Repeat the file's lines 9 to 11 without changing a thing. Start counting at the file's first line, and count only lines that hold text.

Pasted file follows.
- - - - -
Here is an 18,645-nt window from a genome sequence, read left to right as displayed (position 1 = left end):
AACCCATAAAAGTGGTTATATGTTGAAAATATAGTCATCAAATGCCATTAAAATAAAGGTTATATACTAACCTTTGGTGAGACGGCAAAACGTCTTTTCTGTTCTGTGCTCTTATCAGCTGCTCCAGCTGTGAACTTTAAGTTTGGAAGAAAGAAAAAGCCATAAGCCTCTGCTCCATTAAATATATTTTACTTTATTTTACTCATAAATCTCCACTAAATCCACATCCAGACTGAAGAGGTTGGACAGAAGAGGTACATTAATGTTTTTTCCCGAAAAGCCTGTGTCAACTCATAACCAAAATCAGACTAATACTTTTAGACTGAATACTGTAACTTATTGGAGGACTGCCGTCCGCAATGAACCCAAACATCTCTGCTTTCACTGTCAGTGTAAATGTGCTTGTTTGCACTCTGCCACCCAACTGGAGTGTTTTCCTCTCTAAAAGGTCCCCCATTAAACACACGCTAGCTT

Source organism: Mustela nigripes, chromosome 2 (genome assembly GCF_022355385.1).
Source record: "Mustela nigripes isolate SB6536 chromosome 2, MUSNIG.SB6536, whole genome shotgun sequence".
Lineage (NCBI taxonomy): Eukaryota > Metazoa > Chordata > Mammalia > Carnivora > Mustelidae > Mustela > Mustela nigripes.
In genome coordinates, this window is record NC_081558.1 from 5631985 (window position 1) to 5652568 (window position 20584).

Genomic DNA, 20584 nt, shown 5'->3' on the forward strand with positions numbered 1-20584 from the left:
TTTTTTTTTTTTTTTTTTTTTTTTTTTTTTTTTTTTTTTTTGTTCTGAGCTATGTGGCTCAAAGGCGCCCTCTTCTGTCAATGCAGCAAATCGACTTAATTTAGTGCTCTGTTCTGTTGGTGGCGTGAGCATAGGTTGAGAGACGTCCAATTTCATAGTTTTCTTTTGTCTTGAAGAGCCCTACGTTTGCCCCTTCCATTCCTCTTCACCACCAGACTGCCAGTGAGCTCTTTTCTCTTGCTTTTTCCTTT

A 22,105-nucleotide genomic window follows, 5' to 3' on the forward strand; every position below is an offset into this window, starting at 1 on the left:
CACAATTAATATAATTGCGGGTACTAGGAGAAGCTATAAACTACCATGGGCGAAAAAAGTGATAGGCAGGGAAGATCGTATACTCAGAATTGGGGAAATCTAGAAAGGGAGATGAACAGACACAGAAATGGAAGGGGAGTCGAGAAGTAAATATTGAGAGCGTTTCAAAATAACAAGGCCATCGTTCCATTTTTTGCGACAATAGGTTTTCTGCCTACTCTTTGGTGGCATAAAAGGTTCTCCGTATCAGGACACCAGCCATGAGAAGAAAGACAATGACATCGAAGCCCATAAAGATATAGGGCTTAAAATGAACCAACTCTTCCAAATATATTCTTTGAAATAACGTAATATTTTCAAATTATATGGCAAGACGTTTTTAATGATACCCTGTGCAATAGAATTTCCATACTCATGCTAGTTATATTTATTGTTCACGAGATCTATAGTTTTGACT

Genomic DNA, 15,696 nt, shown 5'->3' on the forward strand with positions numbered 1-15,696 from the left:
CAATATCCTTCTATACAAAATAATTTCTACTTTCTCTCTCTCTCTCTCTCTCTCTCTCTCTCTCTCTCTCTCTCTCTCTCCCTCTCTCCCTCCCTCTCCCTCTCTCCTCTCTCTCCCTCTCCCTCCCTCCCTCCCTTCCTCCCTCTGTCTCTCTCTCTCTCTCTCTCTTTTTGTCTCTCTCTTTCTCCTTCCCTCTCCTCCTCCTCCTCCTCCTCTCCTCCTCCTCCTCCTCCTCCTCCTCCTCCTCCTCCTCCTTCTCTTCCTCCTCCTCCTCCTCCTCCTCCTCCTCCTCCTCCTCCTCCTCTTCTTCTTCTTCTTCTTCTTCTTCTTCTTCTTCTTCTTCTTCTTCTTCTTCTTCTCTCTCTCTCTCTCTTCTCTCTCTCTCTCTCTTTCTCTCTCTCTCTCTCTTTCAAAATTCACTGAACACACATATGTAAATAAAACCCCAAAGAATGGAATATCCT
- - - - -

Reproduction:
A 22,105-nucleotide genomic window follows, 5' to 3' on the forward strand; every position below is an offset into this window, starting at 1 on the left:
CACAATTAATATAATTGCGGGTACTAGGAGAAGCTATAAACTACCATGGGCGAAAAAAGTGATAGGCAGGGAAGATCGTATACTCAGAATTGGGGAAATCTAGAAAGGGAGATGAACAGACACAGAAATGGAAGGGGAGTCGAGAAGTAAATATTGAGAGCGTTTCAAAATAACAAGGCCATCGTTCCATTTTTTGCGACAATAGGTTTTCTGCCTACTCTTTGGTGGCATAAAAGGTTCTCCGTATCAGGACACCAGCCATGAGAAGAAAGACAATGACATCGAAGCCCATAAAGATATAGGGCTTAAAATGAACCAACTCTTCCAAATATATTCTTTGAAATAACGTAATATTTTCAAATTATATGGCAAGACGTTTTTAATGATACCCTGTGCAATAGAATTTCCATACTCATGCTAGTTATATTTATTGTTCACGAGATCTATAGTTTTGACT

Genomic DNA, 15,696 nt, shown 5'->3' on the forward strand with positions numbered 1-15,696 from the left: